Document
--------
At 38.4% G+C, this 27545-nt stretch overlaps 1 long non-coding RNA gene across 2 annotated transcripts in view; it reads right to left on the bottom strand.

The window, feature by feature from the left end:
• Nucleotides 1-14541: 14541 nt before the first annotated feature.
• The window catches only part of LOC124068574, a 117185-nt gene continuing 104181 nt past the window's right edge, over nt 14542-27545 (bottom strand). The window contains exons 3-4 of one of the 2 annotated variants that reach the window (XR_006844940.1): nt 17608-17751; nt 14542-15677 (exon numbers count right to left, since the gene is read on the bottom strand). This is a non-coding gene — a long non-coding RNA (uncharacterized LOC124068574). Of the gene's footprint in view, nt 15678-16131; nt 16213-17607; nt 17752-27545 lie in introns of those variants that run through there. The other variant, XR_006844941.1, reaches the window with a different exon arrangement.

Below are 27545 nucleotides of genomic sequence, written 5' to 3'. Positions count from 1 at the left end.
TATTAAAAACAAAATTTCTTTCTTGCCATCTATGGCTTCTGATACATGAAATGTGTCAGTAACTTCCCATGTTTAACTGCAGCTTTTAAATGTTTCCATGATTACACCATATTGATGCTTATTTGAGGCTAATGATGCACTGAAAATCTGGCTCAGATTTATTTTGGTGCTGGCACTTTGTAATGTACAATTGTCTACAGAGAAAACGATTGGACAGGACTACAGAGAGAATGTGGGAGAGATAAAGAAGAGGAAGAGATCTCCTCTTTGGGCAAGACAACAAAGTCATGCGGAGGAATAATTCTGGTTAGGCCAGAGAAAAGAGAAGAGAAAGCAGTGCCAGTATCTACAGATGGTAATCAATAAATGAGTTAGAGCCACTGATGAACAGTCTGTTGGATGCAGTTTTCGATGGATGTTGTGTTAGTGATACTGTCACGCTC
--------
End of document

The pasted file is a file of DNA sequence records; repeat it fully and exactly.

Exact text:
At 38.4% G+C, this 27545-nt stretch overlaps 1 long non-coding RNA gene across 2 annotated transcripts in view; it reads right to left on the bottom strand.

The window, feature by feature from the left end:
• Nucleotides 1-14541: 14541 nt before the first annotated feature.
• The window catches only part of LOC124068574, a 117185-nt gene continuing 104181 nt past the window's right edge, over nt 14542-27545 (bottom strand). The window contains exons 3-4 of one of the 2 annotated variants that reach the window (XR_006844940.1): nt 17608-17751; nt 14542-15677 (exon numbers count right to left, since the gene is read on the bottom strand). This is a non-coding gene — a long non-coding RNA (uncharacterized LOC124068574). Of the gene's footprint in view, nt 15678-16131; nt 16213-17607; nt 17752-27545 lie in introns of those variants that run through there. The other variant, XR_006844941.1, reaches the window with a different exon arrangement.

Below are 27545 nucleotides of genomic sequence, written 5' to 3'. Positions count from 1 at the left end.
TATTAAAAACAAAATTTCTTTCTTGCCATCTATGGCTTCTGATACATGAAATGTGTCAGTAACTTCCCATGTTTAACTGCAGCTTTTAAATGTTTCCATGATTACACCATATTGATGCTTATTTGAGGCTAATGATGCACTGAAAATCTGGCTCAGATTTATTTTGGTGCTGGCACTTTGTAATGTACAATTGTCTACAGAGAAAACGATTGGACAGGACTACAGAGAGAATGTGGGAGAGATAAAGAAGAGGAAGAGATCTCCTCTTTGGGCAAGACAACAAAGTCATGCGGAGGAATAATTCTGGTTAGGCCAGAGAAAAGAGAAGAGAAAGCAGTGCCAGTATCTACAGATGGTAATCAATAAATGAGTTAGAGCCACTGATGAACAGTCTGTTGGATGCAGTTTTCGATGGATGTTGTGTTAGTGATACTGTCACGCTC